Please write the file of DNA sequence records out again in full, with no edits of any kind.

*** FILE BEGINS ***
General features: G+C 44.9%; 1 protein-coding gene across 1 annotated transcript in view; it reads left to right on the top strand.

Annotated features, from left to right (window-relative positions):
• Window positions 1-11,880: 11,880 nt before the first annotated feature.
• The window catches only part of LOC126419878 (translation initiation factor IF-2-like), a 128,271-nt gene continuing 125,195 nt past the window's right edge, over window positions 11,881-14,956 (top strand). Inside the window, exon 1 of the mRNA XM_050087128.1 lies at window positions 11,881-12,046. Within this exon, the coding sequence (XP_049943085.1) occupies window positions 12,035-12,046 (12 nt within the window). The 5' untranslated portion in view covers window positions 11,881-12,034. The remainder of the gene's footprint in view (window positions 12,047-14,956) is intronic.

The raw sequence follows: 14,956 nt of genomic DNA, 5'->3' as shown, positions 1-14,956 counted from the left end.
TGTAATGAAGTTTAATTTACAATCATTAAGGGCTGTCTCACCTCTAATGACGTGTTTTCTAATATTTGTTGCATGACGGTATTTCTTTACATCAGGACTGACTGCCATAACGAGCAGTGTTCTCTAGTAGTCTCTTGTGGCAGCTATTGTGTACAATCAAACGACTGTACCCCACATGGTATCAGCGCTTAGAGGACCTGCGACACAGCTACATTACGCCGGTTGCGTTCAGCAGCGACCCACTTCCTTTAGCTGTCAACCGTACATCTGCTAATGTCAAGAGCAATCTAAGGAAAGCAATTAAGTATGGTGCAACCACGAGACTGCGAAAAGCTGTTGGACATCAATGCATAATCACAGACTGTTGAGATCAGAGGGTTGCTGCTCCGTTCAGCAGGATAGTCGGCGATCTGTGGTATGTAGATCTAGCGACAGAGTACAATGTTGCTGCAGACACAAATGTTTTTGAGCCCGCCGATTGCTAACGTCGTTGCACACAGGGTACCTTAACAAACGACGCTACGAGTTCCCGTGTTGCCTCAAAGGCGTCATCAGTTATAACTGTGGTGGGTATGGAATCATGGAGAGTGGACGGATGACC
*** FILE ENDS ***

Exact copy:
General features: G+C 44.9%; 1 protein-coding gene across 1 annotated transcript in view; it reads left to right on the top strand.

Annotated features, from left to right (window-relative positions):
• Window positions 1-11,880: 11,880 nt before the first annotated feature.
• The window catches only part of LOC126419878 (translation initiation factor IF-2-like), a 128,271-nt gene continuing 125,195 nt past the window's right edge, over window positions 11,881-14,956 (top strand). Inside the window, exon 1 of the mRNA XM_050087128.1 lies at window positions 11,881-12,046. Within this exon, the coding sequence (XP_049943085.1) occupies window positions 12,035-12,046 (12 nt within the window). The 5' untranslated portion in view covers window positions 11,881-12,034. The remainder of the gene's footprint in view (window positions 12,047-14,956) is intronic.

The raw sequence follows: 14,956 nt of genomic DNA, 5'->3' as shown, positions 1-14,956 counted from the left end.
TGTAATGAAGTTTAATTTACAATCATTAAGGGCTGTCTCACCTCTAATGACGTGTTTTCTAATATTTGTTGCATGACGGTATTTCTTTACATCAGGACTGACTGCCATAACGAGCAGTGTTCTCTAGTAGTCTCTTGTGGCAGCTATTGTGTACAATCAAACGACTGTACCCCACATGGTATCAGCGCTTAGAGGACCTGCGACACAGCTACATTACGCCGGTTGCGTTCAGCAGCGACCCACTTCCTTTAGCTGTCAACCGTACATCTGCTAATGTCAAGAGCAATCTAAGGAAAGCAATTAAGTATGGTGCAACCACGAGACTGCGAAAAGCTGTTGGACATCAATGCATAATCACAGACTGTTGAGATCAGAGGGTTGCTGCTCCGTTCAGCAGGATAGTCGGCGATCTGTGGTATGTAGATCTAGCGACAGAGTACAATGTTGCTGCAGACACAAATGTTTTTGAGCCCGCCGATTGCTAACGTCGTTGCACACAGGGTACCTTAACAAACGACGCTACGAGTTCCCGTGTTGCCTCAAAGGCGTCATCAGTTATAACTGTGGTGGGTATGGAATCATGGAGAGTGGACGGATGACC